Thursday, December 28, 2017

Book Review: 'Cherished' by Jessica Coulter Smith


They say that love is blind, but in Lucie’s case, it’s literal. Blinded after an accident at the auction house, Lucie is fortunate to have a decent man purchase her anyway. Cael always made sure her basic needs are met. She had food, clothes, and shelter. Even though she knows he uses some of the other girls for carnal pleasure, he never attempts to touch her in any way that makes her feel uncomfortable. But her world is suddenly about to change when he agrees to give up ownership of her in exchange for passage on a spacecraft to a new planet and a new life for him.
It’s a time when females are scarce and several alien species are on the verge of extinction if they don’t find a way to replenish their numbers, human females have become a hot commodity. Only able to see vague shadows and forms, Lucie has a very limited ability to care for herself. Dependent upon the mercy of men seemingly desperate to have a woman in their bed, she can only hope none take advantage of her vulnerability.
To her surprise, it seems many of the males aboard the spacecraft have an interest in having her as their mate. She doesn’t understand why. Who could possibly want a woman who can’t see? One who can’t cook, sew, care for children, or do anything most mated women would do? Though many tell her she’s beautiful, she really can’t understand why they feel that way, unless they’re so desperate to have a woman they’re willing to take a blind one.
Not being one to wallow in self-pity, Lucie carries herself with as much pride and courage as she can muster. Feeling her way around the ship, she does what she can to limit the burden upon her fellow travelers. As a few of the men begin to make their interest in her more clear, Lucie starts to wonder if maybe she shouldn’t choose one of them to be her protector, among other things. Would that be so bad?
A Tourmalane warrior and son of the king, Dryxel is desperate to find a mate. Like other races, his is destined for extinction. But when it came to Tourmalane reproduction, he couldn’t just settle on any woman, only a true mate would produce children. From the moment he invades the Tarnan ship and finds Lucie stumbling down the hall, he knows she’s the one.
Like any warrior, Dryxel is headstrong and determined to get what he wants. He would have gladly fought off the Tarnan men, even on their ship and sorely outnumbered, but he wouldn’t risk Lucie’s safety. When he hears how they refer to her as being ill, and then watches as they recklessly shove her aside in an effort to get to him, he nearly goes crazy with rage. But there’s nothing he can do but let them capture him and hope for a way to escape back to his ship with Lucie in tow. Even if it causes a war between the Tarnan and Tourmalane races, he refuses to go without her.
Ms. Coulter Smith has penned an interesting world where it seems human females are on everyone’s must have list. While some races, like the Keshpans, use them for personal slaves and outlets for pleasure, there are others who would gladly fall to the ground and kiss the dirt from their feet. I really enjoyed Lucie’s character. While described by others in the story as beautiful, she’s certainly not perfect. She knows her limitations but doesn’t sit around feeling sorry for herself. Dryxel is like most warriors—big, strong, handsome, bull-headed—he’s a typical alpha male. It’s the way he treats Lucie as an equal, despite her restricted vision, that really boosts his appeal. I found the level of Lucie’s experience when it came to sex, compared to Dryxel’s lack of experience, a nice change. She wasn’t some scared little virgin. Blind or not, she knew what she wanted and proceeded to show Dryxel exactly what to do. As with any Science fiction/fantasy novel, there were some odd characteristics about Tourmalane men and procreation. In any other story, it would have seemed too far out there, but given the setting, it’s acceptable.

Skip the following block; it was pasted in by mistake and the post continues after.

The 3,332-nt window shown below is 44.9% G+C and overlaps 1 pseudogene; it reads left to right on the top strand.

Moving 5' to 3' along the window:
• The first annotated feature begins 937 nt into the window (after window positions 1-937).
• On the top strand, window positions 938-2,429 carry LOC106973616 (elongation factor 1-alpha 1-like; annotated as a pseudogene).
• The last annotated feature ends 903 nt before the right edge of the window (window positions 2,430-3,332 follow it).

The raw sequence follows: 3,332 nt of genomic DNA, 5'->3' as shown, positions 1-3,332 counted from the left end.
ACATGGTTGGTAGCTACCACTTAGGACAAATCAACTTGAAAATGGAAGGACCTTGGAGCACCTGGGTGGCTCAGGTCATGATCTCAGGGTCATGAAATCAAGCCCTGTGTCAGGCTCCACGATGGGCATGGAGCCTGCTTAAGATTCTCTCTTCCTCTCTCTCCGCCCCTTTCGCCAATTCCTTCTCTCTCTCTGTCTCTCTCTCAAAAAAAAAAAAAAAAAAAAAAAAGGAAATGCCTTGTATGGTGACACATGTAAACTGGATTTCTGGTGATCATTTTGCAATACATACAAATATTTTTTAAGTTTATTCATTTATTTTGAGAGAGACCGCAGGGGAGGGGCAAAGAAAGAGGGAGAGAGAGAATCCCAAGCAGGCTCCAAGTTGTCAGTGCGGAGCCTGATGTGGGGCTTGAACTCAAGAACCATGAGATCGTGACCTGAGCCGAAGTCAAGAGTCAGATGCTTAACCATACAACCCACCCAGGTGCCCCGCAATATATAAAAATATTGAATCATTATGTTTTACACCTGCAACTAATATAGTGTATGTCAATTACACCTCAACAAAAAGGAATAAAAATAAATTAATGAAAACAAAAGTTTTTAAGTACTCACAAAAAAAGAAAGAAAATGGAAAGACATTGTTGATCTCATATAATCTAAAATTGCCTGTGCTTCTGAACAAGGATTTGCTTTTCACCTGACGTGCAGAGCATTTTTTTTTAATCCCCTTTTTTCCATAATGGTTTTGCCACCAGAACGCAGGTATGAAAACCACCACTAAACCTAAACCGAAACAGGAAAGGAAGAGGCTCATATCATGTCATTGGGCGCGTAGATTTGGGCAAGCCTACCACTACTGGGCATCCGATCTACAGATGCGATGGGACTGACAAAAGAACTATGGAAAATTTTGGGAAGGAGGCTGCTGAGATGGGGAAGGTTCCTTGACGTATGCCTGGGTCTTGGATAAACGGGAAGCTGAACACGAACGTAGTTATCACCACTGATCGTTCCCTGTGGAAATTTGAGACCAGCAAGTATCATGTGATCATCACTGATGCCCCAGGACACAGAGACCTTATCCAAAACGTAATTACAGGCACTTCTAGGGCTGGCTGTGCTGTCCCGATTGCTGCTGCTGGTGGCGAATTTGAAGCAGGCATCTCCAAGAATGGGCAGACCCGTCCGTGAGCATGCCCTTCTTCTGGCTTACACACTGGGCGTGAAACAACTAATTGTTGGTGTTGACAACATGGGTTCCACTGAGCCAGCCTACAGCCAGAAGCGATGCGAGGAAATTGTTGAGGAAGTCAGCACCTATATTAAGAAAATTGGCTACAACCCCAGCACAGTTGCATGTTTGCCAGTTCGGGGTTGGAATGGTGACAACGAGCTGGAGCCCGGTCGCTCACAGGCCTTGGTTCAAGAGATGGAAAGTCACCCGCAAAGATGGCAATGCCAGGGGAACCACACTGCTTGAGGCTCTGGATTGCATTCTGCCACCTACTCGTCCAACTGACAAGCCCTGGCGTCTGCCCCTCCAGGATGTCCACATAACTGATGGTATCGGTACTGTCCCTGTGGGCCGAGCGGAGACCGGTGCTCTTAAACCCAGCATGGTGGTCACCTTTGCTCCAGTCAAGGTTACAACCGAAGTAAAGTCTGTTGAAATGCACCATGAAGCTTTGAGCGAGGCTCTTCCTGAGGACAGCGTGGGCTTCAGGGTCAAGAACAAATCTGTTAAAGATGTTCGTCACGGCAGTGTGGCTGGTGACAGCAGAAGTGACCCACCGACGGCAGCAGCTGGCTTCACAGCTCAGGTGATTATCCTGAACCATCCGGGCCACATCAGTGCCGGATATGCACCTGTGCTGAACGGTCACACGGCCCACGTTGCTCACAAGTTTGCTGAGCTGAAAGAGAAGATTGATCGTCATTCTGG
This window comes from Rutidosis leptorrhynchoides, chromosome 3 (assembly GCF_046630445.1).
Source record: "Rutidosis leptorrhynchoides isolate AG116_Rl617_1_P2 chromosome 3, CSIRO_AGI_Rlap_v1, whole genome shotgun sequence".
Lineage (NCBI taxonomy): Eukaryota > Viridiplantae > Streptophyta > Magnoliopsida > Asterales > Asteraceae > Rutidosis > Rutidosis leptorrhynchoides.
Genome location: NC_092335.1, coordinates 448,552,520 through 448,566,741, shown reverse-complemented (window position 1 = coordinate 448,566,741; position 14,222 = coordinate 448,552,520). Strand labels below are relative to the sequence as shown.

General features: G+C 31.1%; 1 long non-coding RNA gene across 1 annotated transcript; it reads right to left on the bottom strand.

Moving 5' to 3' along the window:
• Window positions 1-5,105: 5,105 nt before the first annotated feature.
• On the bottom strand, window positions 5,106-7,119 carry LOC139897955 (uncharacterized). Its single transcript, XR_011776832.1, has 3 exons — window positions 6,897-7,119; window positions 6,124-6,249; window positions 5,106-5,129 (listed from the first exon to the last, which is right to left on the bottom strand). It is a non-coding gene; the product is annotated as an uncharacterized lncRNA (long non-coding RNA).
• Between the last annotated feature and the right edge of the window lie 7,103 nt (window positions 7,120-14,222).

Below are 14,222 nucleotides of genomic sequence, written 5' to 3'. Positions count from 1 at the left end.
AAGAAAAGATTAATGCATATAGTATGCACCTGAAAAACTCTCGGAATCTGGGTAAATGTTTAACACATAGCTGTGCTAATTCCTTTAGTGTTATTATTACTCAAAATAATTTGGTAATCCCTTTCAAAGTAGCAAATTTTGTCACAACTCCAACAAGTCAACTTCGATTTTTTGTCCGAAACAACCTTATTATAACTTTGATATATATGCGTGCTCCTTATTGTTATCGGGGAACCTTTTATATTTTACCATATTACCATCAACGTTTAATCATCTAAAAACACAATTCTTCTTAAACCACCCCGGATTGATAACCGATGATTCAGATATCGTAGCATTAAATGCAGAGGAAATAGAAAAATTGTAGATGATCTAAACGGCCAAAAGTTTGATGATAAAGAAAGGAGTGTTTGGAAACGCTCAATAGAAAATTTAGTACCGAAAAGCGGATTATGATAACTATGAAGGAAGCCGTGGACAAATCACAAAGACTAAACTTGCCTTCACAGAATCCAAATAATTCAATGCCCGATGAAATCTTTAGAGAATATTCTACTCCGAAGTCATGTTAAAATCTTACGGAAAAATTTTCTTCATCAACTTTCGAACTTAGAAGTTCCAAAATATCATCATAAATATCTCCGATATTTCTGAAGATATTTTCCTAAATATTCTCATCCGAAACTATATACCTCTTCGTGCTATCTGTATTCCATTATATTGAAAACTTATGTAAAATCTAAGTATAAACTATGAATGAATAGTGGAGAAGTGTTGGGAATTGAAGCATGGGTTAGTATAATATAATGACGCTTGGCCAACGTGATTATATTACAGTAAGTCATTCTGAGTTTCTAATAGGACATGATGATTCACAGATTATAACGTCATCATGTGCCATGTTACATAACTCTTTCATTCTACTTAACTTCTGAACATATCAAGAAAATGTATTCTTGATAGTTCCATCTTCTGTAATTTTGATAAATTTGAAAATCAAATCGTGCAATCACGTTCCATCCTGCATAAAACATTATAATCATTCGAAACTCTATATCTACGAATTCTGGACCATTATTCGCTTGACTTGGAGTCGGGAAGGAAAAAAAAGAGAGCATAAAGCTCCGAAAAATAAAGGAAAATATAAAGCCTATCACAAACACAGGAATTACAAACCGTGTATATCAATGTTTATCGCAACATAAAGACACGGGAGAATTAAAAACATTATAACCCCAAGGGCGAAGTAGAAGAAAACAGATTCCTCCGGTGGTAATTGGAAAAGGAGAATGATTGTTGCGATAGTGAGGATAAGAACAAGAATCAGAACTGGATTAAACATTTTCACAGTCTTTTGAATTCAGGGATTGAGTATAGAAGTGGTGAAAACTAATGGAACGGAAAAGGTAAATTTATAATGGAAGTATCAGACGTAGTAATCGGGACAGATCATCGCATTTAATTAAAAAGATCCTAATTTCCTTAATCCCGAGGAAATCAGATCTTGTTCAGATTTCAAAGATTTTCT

Probably one of the things that hindered my enthrallment of this story was the speed in which Lucie and Dryxel were decidedly in love with each other. I believe in lust at first sight, like at first sight, definite interest at first sight, and can even accept some pretty strong feelings toward someone within a short time span, but I just can’t swallow being “in love” within a day. Maybe I just take the word too literal, but true love only comes after a bit of time getting to know each other.
Aside from my own personal opinions and preferences, it was a decent story that certainly didn’t feel like a waste of my time. I don’t think I’ve read anything thus far that portrayed one of the characters as having a disability that would impact their life the way Lucie’s blindness does, and so the saving grace for this book was the author’s choice of characteristics for her characters. There’s a fine line for reviewers between being objective and nit-picking. Sometimes it’s hard to see the beauty of a story when you’re too busy fussing about things that you would have written differently. All in all, I enjoyed Cherished, and am glad to have read it.

Editor's note: This article was originally published at Long and Short ReviewsIt has been republished with permission. Like what you read? Subscribe to the SFRB's free daily email notice so you can be up-to-date on our latest articles. Scroll up this page to the sign-up field on your right.

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